Channel parameters1234567
Path delay, ns0307090110190410
Power, dB0.

Table 2.

EPA fading channel.

4.1.1. Block error rate

For user data, bit error rate (BER) is often used as the detection performance metric. However, in the case of control information, the BLER is the customary detection performance metric [5]. To compute the BLER, an error count between the actual value u¯ that corresponds to the selected sequence dc and its estimate u^ obtained at the receiver is evaluated. An erroneous block exists when u¯u^. Otherwise, the detection is considered error‐free.

For each SNR level, the BLER is computed as [5]


where NBLK is the number of OFDM symbol blocks (for a given SNR level). For 1iNBLK, Fi is computed from

Fi={1 if u¯u^0 otherwise.E29

The BLER produced by each SCI decoding technique is evaluated as a function of the GFDM demodulation technique, filter type and filter roll‐off factor parameter. The frequency‐domain response of the considered RC filter with a roll‐off factor α is given by Michailow et al. [2]


Thus, the frequency‐domain response of the RRC filter response is derived as


4.2. Numerical Results

4.2.1. Detection performance with ZF‐based GFDM receiver

Using the ZF‐based GFDM demodulation technique, Figure 6 shows the BLER performance of the TDC technique based on an RRC shaped filter with roll‐off factor of 0.1, 0.5 and 0.9. Figure 7 shows similar results for an RC shaped filter. Results in Figures 6 and 7 show that the detection performance of both the ML and TD techniques is greatly influenced by the choice of the roll‐off factor of each form of transmit filter. Results in Figures 6 and 7 also show that the TDC techniques improve detection performance compared with the ML method.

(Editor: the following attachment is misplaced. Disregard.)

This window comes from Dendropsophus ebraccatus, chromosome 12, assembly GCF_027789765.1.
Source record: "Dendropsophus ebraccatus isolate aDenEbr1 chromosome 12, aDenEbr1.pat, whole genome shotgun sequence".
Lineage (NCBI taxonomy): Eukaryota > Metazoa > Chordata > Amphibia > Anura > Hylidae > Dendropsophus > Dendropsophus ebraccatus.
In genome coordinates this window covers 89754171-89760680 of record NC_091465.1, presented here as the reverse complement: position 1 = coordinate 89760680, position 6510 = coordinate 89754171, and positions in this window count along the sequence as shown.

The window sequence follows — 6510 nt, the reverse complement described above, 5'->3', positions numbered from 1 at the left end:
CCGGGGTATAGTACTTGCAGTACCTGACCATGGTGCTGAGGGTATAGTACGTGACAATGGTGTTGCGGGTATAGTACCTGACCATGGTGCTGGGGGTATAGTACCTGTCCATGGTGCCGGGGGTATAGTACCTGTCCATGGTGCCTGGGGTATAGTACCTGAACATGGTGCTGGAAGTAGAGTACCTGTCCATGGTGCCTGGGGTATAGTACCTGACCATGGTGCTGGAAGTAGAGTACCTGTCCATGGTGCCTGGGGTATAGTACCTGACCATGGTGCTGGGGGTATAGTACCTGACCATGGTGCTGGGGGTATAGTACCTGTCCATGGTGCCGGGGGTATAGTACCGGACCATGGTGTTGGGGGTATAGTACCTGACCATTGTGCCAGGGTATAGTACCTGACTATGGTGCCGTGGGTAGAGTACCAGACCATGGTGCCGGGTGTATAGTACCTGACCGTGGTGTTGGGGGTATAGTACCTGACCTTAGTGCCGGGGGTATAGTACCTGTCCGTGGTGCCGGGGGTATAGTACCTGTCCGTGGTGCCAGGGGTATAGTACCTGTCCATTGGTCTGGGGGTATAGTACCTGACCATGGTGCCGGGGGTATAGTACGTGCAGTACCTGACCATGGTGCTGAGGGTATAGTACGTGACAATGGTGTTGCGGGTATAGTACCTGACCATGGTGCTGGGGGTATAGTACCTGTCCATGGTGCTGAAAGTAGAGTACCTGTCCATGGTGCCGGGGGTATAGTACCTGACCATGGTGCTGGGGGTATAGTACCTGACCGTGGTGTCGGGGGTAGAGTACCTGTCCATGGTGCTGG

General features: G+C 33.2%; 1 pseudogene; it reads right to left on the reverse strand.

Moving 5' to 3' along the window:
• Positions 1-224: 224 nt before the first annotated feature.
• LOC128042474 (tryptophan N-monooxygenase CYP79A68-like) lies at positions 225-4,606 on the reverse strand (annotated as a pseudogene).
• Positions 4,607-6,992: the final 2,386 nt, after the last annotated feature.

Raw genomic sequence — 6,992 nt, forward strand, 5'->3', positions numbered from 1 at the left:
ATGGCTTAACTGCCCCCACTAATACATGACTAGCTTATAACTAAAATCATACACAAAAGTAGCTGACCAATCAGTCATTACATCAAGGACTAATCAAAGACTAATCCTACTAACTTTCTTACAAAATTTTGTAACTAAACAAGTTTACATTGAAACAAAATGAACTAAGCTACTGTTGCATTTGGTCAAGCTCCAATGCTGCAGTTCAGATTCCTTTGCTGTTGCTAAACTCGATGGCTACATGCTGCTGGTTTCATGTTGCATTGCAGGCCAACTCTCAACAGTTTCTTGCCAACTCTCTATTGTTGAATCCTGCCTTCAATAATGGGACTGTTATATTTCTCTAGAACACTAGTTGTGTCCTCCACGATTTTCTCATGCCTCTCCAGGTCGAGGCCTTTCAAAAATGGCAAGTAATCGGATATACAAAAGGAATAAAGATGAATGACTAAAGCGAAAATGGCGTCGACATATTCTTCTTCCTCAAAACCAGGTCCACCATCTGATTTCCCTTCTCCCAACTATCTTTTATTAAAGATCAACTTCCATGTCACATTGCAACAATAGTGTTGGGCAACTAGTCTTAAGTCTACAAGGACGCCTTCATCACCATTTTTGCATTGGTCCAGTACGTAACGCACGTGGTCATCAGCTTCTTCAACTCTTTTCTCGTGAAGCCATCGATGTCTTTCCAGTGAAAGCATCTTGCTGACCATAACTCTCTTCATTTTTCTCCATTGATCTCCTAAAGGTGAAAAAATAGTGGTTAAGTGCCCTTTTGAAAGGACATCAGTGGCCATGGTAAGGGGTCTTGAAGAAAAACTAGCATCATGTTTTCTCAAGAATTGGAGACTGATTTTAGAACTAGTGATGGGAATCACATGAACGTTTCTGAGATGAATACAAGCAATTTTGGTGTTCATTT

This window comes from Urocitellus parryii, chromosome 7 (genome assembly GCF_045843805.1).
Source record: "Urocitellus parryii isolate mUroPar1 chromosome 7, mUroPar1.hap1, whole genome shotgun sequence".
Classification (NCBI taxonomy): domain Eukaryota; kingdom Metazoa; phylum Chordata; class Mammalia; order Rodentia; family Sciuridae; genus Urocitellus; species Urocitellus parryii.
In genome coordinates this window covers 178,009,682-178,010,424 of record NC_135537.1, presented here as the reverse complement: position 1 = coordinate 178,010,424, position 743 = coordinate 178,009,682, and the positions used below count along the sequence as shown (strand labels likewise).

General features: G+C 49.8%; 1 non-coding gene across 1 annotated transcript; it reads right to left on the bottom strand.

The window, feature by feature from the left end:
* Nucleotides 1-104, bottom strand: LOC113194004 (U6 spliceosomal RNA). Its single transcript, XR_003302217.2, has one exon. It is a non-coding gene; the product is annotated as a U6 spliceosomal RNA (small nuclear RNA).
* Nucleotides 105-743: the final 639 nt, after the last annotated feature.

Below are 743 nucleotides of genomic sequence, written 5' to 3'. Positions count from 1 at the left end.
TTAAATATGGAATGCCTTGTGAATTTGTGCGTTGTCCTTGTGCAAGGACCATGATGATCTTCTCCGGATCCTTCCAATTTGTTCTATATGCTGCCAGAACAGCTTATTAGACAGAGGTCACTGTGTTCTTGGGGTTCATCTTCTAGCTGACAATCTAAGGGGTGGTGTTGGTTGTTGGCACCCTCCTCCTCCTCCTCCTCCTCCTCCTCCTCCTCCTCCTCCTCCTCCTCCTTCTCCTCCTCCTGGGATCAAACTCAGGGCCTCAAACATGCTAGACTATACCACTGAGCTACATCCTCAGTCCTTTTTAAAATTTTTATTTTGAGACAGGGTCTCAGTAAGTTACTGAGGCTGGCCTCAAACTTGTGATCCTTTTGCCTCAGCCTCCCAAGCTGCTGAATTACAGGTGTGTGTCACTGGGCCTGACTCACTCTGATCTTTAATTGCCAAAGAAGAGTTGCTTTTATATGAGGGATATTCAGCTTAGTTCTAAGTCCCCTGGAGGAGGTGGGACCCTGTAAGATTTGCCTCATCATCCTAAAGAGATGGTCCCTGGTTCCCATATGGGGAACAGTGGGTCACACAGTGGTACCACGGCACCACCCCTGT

Figure 6.

BLER comparison of the ML/TDC techniques with ZF, RRC shaped filter and roll‐off factor α=[0.1, 0.5 and 0.9].

Figure 7.

BLER comparison of the ML/TDC techniques with ZF, RC shaped filter and roll‐off factor α=[0.1, 0.5 and 0.9].

In Figures 6 and 7, it can be seen that detection performance is degraded as the roll‐off value is increased from 0.1 to 0.9. This can be attributed to the increasing level of the inherent noise enhancement factor of the ZF scheme as the roll‐off factor is increased, as suggested within a major 5G research study highlighted in [2]. The RC shaped filter produces a slightly improved detection performance compared with the RRC shaped filter due to less inherent ICI in the RC shaped filter compared with the RRC filter, as suggested in [18].